39. Vitamin Deficiencies
    • Pyridoxine (vitamin B6) deficiency:
    • causes irritability, depression, dermatitis, and stomatitis. It can also cause an elevated serum homocysteine concentration, which is a known risk factor for venous thromboembolic disease and atherosclerosis.
    • Deficiency of riboflavin (vitamin B2 ):
    • Can lead to cheilosis, glossitis, seborrheic dermatitis (often affecting the genital areas), pharyngitis, and edema and/or erythema of the mouth.
    • Deficiency of thiamine (vitamin B1):
    • Causes beriberi or Wernicke-Korsakoff syndrome. These conditions are characterized by neurologic and psychiatric symptoms, and are often seen in alcoholics or patients who have had weight loss surgery.
  40. Reye syndrome
    • Pathophysiology:
    • Microvesicular fatty infiltration & hepatic mitochondrial dysfunction
    • Etiology:
    • Pediatric(less than 15 yrs ) aspirin use in the setting of influenza or varicella infection
    • Aspirin is a mitochondrial toxin that can cause acute hepatic dysfunction in young individuals.
    • Clinical features: Nausea, Vomiting, Hepatomegaly
    • • Acute liver failure
    • • Encephalopathy (vomiting, agitation. and irrational behavior, progressing to lethargy, stupor, and restlessness, Convulsions )
    • Laboratory findings:
    • • Incresed Transaminases,LDH, Hypoglycemia
    • • Increased PT, INR, PTT,
    • • Increased Ammonia (Excess ammonia is neurotoxic and causes cerebral edema and encephalopathy.)
    • Caution: Parents should be reminded that aspirin is generally contraindicated in children except in the treatment of Kawasaki disease and rheumatologlc diseases (eg. juvenile idiopathic arthritis).
  41. Pathologic findings of Liver Disease
    • Biliary Atresia: Biopsy shows bile plugs in the bile and canalicular ducts, portal tract edema, and fibrosis.
    • Alpha 1-antitrypsin Deficiency: Cirrhosis and periportal eosinophilic inclusion bodies are typically seen on liver biopsy.
    • Alcoholic hepatitis, Obesity, Nonalcoholic fatty liver disease: Macrovesicular fatty changes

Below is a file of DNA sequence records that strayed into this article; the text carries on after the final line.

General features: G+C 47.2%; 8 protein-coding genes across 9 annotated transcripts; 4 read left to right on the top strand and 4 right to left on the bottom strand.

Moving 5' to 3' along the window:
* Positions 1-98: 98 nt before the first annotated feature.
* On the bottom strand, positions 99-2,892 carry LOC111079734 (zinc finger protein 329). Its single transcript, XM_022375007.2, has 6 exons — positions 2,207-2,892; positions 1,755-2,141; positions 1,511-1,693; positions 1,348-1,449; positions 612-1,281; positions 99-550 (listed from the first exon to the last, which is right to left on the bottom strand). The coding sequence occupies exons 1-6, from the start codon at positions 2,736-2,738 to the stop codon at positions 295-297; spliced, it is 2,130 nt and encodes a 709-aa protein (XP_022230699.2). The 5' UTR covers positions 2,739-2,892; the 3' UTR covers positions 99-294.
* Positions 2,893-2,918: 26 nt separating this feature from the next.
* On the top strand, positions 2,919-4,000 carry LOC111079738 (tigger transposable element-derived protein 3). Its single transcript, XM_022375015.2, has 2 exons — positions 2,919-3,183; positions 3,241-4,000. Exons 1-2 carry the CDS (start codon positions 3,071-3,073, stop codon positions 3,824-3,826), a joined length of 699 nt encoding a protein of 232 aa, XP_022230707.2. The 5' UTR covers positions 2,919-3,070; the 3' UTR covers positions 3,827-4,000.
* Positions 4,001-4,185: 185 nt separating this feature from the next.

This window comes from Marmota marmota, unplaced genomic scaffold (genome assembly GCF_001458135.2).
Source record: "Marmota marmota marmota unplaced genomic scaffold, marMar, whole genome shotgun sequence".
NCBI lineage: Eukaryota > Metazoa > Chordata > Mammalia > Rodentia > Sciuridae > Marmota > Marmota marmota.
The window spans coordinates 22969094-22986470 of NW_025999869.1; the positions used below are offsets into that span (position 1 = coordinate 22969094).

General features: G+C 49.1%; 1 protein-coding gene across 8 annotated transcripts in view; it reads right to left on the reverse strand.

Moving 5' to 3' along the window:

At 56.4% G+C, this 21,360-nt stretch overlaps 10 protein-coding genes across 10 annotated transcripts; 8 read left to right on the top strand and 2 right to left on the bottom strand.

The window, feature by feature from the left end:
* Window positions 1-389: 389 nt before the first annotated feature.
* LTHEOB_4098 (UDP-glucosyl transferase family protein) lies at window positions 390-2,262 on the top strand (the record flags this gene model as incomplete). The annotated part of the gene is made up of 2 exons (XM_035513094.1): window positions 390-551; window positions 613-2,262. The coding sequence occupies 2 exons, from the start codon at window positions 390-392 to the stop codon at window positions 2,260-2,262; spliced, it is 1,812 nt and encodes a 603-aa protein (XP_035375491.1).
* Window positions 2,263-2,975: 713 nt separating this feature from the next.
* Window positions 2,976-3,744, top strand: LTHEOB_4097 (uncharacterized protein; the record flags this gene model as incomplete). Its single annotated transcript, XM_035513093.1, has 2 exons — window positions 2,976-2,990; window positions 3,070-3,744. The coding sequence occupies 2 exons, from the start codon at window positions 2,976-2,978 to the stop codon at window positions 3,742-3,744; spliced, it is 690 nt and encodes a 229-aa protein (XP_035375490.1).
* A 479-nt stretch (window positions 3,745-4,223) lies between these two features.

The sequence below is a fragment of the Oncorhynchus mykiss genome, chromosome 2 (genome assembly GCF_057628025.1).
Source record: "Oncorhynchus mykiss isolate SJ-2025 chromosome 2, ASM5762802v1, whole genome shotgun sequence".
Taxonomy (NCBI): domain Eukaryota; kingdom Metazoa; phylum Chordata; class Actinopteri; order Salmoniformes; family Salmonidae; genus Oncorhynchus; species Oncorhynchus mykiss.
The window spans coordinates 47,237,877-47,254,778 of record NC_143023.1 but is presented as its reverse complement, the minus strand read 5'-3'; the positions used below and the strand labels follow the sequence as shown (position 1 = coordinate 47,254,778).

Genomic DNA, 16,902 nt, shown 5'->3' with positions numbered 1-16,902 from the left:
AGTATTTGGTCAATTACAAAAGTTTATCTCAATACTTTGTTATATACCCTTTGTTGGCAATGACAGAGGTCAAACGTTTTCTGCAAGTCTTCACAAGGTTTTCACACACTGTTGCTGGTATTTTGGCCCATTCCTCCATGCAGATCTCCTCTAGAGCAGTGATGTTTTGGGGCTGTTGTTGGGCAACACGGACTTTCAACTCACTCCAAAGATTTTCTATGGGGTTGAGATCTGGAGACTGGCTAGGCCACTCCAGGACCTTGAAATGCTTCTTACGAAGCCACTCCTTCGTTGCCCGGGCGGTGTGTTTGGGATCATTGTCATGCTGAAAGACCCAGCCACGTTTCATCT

• Congestive heart failure: sinusoidal congestion and hemorrhagic necrosis
  42. Water Soluble Vitamines
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  43. Riboflavin Deficiency
    • Vitamin B, (riboflavin) is a precursor to important coenzymes that participate in oxidation-reduction reactions for energy production.
    • Riboflavin is present in meat, eggs, yeast, dairy products, green vegetables, and enriched foods.
    • This is unusual in industrialized nations but can be seen in patients with anorexia nervosa, low-dairy diet (eg, lactose intolerance), and malabsorptive syndromes (eg, celiac sprue).
    • Riboflavin deficiency is characterized by: angular cheilitis (fissures at comers of lips), glossitis (hyperemic tongue), stomatitis (hyperemic/ edematous oropharyngeal mucous membranes. sore throat), normocytic-normochromic anemia, and seborrheic dermatitis.
    • Riboflavin has no known toxic effects as excess amounts of this water-soluble vitamin are excreted in urine.
  44. Tracheoesophageal Fistula
    • Anomalies of the esophagus and trachea are common and affect 1 in 3500 births.
    • Pathogenesis:
    • Improper formation during the 4th and 5th gestational weeks can result in various versions of esophageal atresia and tracheoesophageal fistula.
    • Most common defective arrangement:
    • proximal esophageal atresia with a fistula between the trachea and distal esophagus.
    • Prenatal ultrasound: polyhydramnios, as the affected fetus cannot swallow amniotic fluid.
    • C/F: Excessive drooling as well as choking, coughing, and regurgitation with initial feeding attempts are seen immediately after birth.
    • Presence of the enteric tube in the proximal esophagus on x -ray and inability to pass a feeding tube into the stomach is extremely suggestive of esophageal atresia.
    • Tracheoesophageal fistula: permits air entry into the gastrointestinal tract, and the stomach and intestines can become quite distended with each breath, especially in the ventilated patient.
    • In addition, gastric fluid can reflux into the distal esophagus through the fistula and into the trachea and lungs, causing aspiration pneumonia.
    • Half of patients with tracheal and esophageal defects have additional anomalies. Workup for VACTERL (vertebral, anal atresia, cardiac, tracheoesophageal fistula, renal, limb) association should be considered.
  45. Vitamin A Deficiency
    • The condition usually manifests in the second or third year of life as impaired adaptation to darkness (which may progress to night blindness)
    • Clinical Features: